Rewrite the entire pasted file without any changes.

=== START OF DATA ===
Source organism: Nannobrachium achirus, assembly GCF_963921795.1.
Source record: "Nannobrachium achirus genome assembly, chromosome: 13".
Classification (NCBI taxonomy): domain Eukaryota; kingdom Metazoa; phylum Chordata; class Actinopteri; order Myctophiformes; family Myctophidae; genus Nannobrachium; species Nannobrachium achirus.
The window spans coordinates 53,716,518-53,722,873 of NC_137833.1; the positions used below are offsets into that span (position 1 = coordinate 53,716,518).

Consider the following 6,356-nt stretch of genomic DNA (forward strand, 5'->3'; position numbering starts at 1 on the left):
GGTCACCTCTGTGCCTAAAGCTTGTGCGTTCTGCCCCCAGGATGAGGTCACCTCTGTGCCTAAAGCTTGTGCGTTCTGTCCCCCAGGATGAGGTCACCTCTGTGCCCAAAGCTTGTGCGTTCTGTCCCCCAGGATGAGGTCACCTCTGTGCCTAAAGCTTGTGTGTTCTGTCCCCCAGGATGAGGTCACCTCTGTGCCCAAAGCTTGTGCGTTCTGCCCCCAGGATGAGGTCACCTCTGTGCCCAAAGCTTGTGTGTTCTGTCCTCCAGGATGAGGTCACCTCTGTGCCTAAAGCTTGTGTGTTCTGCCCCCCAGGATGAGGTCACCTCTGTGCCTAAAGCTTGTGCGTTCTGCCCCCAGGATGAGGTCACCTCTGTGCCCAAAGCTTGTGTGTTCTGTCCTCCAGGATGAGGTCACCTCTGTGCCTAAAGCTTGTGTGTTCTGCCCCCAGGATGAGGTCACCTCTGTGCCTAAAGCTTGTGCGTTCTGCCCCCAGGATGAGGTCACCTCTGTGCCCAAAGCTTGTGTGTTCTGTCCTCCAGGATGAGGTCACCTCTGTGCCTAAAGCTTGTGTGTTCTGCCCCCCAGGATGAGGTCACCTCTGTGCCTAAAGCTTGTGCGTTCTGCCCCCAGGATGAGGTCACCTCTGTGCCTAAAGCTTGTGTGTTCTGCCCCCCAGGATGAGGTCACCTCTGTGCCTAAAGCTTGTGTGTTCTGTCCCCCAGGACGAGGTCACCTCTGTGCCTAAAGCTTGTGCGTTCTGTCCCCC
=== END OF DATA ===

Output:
Source organism: Nannobrachium achirus, assembly GCF_963921795.1.
Source record: "Nannobrachium achirus genome assembly, chromosome: 13".
Classification (NCBI taxonomy): domain Eukaryota; kingdom Metazoa; phylum Chordata; class Actinopteri; order Myctophiformes; family Myctophidae; genus Nannobrachium; species Nannobrachium achirus.
The window spans coordinates 53,716,518-53,722,873 of NC_137833.1; the positions used below are offsets into that span (position 1 = coordinate 53,716,518).

Consider the following 6,356-nt stretch of genomic DNA (forward strand, 5'->3'; position numbering starts at 1 on the left):
GGTCACCTCTGTGCCTAAAGCTTGTGCGTTCTGCCCCCAGGATGAGGTCACCTCTGTGCCTAAAGCTTGTGCGTTCTGTCCCCCAGGATGAGGTCACCTCTGTGCCCAAAGCTTGTGCGTTCTGTCCCCCAGGATGAGGTCACCTCTGTGCCTAAAGCTTGTGTGTTCTGTCCCCCAGGATGAGGTCACCTCTGTGCCCAAAGCTTGTGCGTTCTGCCCCCAGGATGAGGTCACCTCTGTGCCCAAAGCTTGTGTGTTCTGTCCTCCAGGATGAGGTCACCTCTGTGCCTAAAGCTTGTGTGTTCTGCCCCCCAGGATGAGGTCACCTCTGTGCCTAAAGCTTGTGCGTTCTGCCCCCAGGATGAGGTCACCTCTGTGCCCAAAGCTTGTGTGTTCTGTCCTCCAGGATGAGGTCACCTCTGTGCCTAAAGCTTGTGTGTTCTGCCCCCAGGATGAGGTCACCTCTGTGCCTAAAGCTTGTGCGTTCTGCCCCCAGGATGAGGTCACCTCTGTGCCCAAAGCTTGTGTGTTCTGTCCTCCAGGATGAGGTCACCTCTGTGCCTAAAGCTTGTGTGTTCTGCCCCCCAGGATGAGGTCACCTCTGTGCCTAAAGCTTGTGCGTTCTGCCCCCAGGATGAGGTCACCTCTGTGCCTAAAGCTTGTGTGTTCTGCCCCCCAGGATGAGGTCACCTCTGTGCCTAAAGCTTGTGTGTTCTGTCCCCCAGGACGAGGTCACCTCTGTGCCTAAAGCTTGTGCGTTCTGTCCCCC